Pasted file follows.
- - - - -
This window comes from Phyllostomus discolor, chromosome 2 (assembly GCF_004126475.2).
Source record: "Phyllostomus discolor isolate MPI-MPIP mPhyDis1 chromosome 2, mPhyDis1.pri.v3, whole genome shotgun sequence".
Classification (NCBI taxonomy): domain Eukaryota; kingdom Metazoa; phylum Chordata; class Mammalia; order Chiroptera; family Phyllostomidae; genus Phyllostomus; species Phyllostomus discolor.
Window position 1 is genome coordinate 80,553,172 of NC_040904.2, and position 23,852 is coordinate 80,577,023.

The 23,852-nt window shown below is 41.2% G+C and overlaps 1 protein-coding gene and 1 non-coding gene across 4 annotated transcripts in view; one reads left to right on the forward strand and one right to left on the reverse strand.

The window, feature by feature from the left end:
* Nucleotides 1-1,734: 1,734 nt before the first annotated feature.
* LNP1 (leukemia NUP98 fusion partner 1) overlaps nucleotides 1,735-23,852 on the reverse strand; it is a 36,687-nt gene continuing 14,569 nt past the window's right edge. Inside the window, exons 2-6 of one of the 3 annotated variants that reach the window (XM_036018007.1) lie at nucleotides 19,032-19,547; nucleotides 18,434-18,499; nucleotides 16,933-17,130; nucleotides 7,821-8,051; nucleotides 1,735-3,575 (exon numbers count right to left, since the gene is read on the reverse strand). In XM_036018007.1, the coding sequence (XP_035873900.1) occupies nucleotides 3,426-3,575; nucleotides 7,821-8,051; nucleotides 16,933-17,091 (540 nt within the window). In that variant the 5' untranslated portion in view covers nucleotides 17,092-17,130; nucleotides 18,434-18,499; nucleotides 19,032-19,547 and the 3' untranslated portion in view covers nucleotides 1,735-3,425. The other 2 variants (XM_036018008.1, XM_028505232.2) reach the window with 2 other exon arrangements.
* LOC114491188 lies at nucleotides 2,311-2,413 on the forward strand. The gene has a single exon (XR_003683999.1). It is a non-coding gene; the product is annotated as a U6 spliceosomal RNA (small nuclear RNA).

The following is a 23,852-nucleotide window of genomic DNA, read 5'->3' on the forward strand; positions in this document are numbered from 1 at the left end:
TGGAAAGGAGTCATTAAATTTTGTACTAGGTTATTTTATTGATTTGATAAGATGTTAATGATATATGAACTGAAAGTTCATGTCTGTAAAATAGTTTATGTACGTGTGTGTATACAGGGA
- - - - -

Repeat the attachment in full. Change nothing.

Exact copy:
This window comes from Phyllostomus discolor, chromosome 2 (assembly GCF_004126475.2).
Source record: "Phyllostomus discolor isolate MPI-MPIP mPhyDis1 chromosome 2, mPhyDis1.pri.v3, whole genome shotgun sequence".
Classification (NCBI taxonomy): domain Eukaryota; kingdom Metazoa; phylum Chordata; class Mammalia; order Chiroptera; family Phyllostomidae; genus Phyllostomus; species Phyllostomus discolor.
Window position 1 is genome coordinate 80,553,172 of NC_040904.2, and position 23,852 is coordinate 80,577,023.

The 23,852-nt window shown below is 41.2% G+C and overlaps 1 protein-coding gene and 1 non-coding gene across 4 annotated transcripts in view; one reads left to right on the forward strand and one right to left on the reverse strand.

The window, feature by feature from the left end:
* Nucleotides 1-1,734: 1,734 nt before the first annotated feature.
* LNP1 (leukemia NUP98 fusion partner 1) overlaps nucleotides 1,735-23,852 on the reverse strand; it is a 36,687-nt gene continuing 14,569 nt past the window's right edge. Inside the window, exons 2-6 of one of the 3 annotated variants that reach the window (XM_036018007.1) lie at nucleotides 19,032-19,547; nucleotides 18,434-18,499; nucleotides 16,933-17,130; nucleotides 7,821-8,051; nucleotides 1,735-3,575 (exon numbers count right to left, since the gene is read on the reverse strand). In XM_036018007.1, the coding sequence (XP_035873900.1) occupies nucleotides 3,426-3,575; nucleotides 7,821-8,051; nucleotides 16,933-17,091 (540 nt within the window). In that variant the 5' untranslated portion in view covers nucleotides 17,092-17,130; nucleotides 18,434-18,499; nucleotides 19,032-19,547 and the 3' untranslated portion in view covers nucleotides 1,735-3,425. The other 2 variants (XM_036018008.1, XM_028505232.2) reach the window with 2 other exon arrangements.
* LOC114491188 lies at nucleotides 2,311-2,413 on the forward strand. The gene has a single exon (XR_003683999.1). It is a non-coding gene; the product is annotated as a U6 spliceosomal RNA (small nuclear RNA).

The following is a 23,852-nucleotide window of genomic DNA, read 5'->3' on the forward strand; positions in this document are numbered from 1 at the left end:
TGGAAAGGAGTCATTAAATTTTGTACTAGGTTATTTTATTGATTTGATAAGATGTTAATGATATATGAACTGAAAGTTCATGTCTGTAAAATAGTTTATGTACGTGTGTGTATACAGGGA